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Promising indie game Twelve Minutes is officially in the works

Along with a new look

Samit Sarkar (he/him) is Polygon’s deputy managing editor. He has more than 15 years of experience covering video games, movies, television, and technology.

The development of Twelve Minutes, the Groundhog Day-like point-and-click game, is now fully funded, and creator Luis Antonio is working on the game full-time, he announced today.

Antonio began development on Twelve Minutes three years ago, while he was working as an artist on Thekla's The Witness. He has been working on his game in his free time, and showing it to other developers and members of the press at conventions like IndieCade, the Game Developers Conference and PAX East. For more than a year, Antonio has been trying to secure funding and collaborators for Twelve Minutes, and both elements are now in place.

While Antonio did not want to specify the funding sources for Twelve Minutes, he did say that they are sufficient enough that he won't be going to Kickstarter. In addition, his backers allowed him to retain full creative control without setting hard deadlines.

Twelve Minutes character concept 1920

Antonio also found other individuals to join his team to help out with elements such as writing, animation and audio, although he said he is currently the only full-time developer on the project. Andrea Blasich, a sculptor who has worked for animation houses like DreamWorks and Pixar and contributed to The Witness, is providing character design for Twelve Minutes.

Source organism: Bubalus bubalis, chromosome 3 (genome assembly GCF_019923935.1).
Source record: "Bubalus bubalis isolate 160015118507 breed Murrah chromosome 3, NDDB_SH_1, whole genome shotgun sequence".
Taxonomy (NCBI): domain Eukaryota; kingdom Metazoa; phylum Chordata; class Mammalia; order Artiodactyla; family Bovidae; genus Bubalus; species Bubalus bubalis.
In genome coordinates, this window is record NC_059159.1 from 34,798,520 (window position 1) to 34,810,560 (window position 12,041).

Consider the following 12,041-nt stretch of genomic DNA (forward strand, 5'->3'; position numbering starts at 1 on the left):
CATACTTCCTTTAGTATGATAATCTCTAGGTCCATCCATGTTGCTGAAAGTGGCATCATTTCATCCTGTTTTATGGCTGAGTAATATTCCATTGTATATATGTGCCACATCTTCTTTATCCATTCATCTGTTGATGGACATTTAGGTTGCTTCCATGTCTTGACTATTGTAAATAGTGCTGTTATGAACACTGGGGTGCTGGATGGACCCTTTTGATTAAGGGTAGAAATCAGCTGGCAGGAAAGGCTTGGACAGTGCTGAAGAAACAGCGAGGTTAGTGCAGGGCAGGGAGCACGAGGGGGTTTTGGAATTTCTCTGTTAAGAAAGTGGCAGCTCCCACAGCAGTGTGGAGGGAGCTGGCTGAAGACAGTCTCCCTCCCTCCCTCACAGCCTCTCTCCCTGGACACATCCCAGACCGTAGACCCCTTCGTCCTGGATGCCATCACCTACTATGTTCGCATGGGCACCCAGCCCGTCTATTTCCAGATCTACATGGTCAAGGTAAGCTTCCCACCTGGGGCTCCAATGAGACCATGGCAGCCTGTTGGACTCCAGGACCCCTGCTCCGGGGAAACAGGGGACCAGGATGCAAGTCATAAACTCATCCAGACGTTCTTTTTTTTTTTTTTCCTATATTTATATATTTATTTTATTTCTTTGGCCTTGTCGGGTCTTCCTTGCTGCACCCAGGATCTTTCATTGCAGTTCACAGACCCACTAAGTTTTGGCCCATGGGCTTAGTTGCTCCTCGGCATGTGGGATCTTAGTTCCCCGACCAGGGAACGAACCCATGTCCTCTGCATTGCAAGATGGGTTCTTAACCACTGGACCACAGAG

Along with the news, Antonio revealed an updated art style for Twelve Minutes in the form of new concept art by illustrator Luis Melo. You can check out the full image below, and compare it to the somewhat more cartoony style of the prototype that we played at PAX East 2015. Antonio told Polygon in a phone interview that although the concept art comes closer to the art direction he envisions for the final game, it's not there yet.

"I was happy with how moody it feels with so little content," said Antonio. "I want things to read very well — what objects you can use and you cannot use. And I noticed [in] the image, some of those things got lost. So it was also a test to see, how far can you push things without overcomplicating the readability, so you're not pixel-hunting or anything."

The goal for the art, Antonio said, is for Twelve Minutes to be able to "convey an apartment lived in that has a story and personality," since the entire game takes place within the apartment. He isn't going for a photorealistic look because he believes it would detract from immersion.

Antonio told Polygon that it is now possible to play Twelve Minutes from start to finish, but there's a lot of work still to be done. From here, Antonio intends to spend the next few months cleaning up the prototype, and updating his development tools to make it easier for his collaborators to contribute. Then the team will work on polishing the writing, animation and character design before building the final art assets, since the look will depend on how the rest turns out.

During PAX East 2015 last March, Antonio said he planned to launch Twelve Minutes in the summer of 2016. That's obviously not going to happen at this point. Antonio isn't giving a time frame for the game's release right now, but it seems that we'll have to wait a long while. He does plan to provide regular updates on the Twelve Minutes blog.

Check back soon for much more from our interview with Antonio, including why he plans to post progress updates even though he doesn't have, say, Kickstarter backers to appease.

Twelve Minutes concept art 2000

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